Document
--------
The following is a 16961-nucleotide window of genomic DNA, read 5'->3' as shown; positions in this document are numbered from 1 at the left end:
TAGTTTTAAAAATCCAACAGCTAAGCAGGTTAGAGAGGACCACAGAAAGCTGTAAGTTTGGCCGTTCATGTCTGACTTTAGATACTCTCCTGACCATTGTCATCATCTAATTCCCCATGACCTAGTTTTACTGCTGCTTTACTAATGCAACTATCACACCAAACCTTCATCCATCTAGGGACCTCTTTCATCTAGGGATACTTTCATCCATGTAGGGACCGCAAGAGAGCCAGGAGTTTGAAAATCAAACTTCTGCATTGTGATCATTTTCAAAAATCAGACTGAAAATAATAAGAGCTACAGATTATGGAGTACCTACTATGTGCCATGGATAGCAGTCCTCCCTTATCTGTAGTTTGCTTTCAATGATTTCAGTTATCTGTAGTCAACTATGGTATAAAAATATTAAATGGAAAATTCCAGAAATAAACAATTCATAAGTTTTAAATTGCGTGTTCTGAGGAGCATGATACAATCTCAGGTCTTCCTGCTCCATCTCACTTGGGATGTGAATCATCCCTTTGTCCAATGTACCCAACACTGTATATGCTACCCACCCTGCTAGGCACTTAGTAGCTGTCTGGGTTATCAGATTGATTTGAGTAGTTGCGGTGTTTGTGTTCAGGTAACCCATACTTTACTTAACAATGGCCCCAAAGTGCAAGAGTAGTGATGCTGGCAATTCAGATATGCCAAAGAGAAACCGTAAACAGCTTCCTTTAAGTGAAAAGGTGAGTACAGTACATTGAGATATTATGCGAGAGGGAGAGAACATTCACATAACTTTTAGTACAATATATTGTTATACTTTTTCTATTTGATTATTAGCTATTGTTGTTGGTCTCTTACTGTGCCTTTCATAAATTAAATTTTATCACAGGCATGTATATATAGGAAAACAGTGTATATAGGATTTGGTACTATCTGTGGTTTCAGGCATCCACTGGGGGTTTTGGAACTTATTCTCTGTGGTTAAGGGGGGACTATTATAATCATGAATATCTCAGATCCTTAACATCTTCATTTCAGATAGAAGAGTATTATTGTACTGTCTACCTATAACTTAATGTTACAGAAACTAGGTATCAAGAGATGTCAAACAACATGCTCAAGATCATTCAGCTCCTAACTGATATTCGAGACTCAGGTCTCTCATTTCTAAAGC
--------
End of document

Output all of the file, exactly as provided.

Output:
The following is a 16961-nucleotide window of genomic DNA, read 5'->3' as shown; positions in this document are numbered from 1 at the left end:
TAGTTTTAAAAATCCAACAGCTAAGCAGGTTAGAGAGGACCACAGAAAGCTGTAAGTTTGGCCGTTCATGTCTGACTTTAGATACTCTCCTGACCATTGTCATCATCTAATTCCCCATGACCTAGTTTTACTGCTGCTTTACTAATGCAACTATCACACCAAACCTTCATCCATCTAGGGACCTCTTTCATCTAGGGATACTTTCATCCATGTAGGGACCGCAAGAGAGCCAGGAGTTTGAAAATCAAACTTCTGCATTGTGATCATTTTCAAAAATCAGACTGAAAATAATAAGAGCTACAGATTATGGAGTACCTACTATGTGCCATGGATAGCAGTCCTCCCTTATCTGTAGTTTGCTTTCAATGATTTCAGTTATCTGTAGTCAACTATGGTATAAAAATATTAAATGGAAAATTCCAGAAATAAACAATTCATAAGTTTTAAATTGCGTGTTCTGAGGAGCATGATACAATCTCAGGTCTTCCTGCTCCATCTCACTTGGGATGTGAATCATCCCTTTGTCCAATGTACCCAACACTGTATATGCTACCCACCCTGCTAGGCACTTAGTAGCTGTCTGGGTTATCAGATTGATTTGAGTAGTTGCGGTGTTTGTGTTCAGGTAACCCATACTTTACTTAACAATGGCCCCAAAGTGCAAGAGTAGTGATGCTGGCAATTCAGATATGCCAAAGAGAAACCGTAAACAGCTTCCTTTAAGTGAAAAGGTGAGTACAGTACATTGAGATATTATGCGAGAGGGAGAGAACATTCACATAACTTTTAGTACAATATATTGTTATACTTTTTCTATTTGATTATTAGCTATTGTTGTTGGTCTCTTACTGTGCCTTTCATAAATTAAATTTTATCACAGGCATGTATATATAGGAAAACAGTGTATATAGGATTTGGTACTATCTGTGGTTTCAGGCATCCACTGGGGGTTTTGGAACTTATTCTCTGTGGTTAAGGGGGGACTATTATAATCATGAATATCTCAGATCCTTAACATCTTCATTTCAGATAGAAGAGTATTATTGTACTGTCTACCTATAACTTAATGTTACAGAAACTAGGTATCAAGAGATGTCAAACAACATGCTCAAGATCATTCAGCTCCTAACTGATATTCGAGACTCAGGTCTCTCATTTCTAAAGC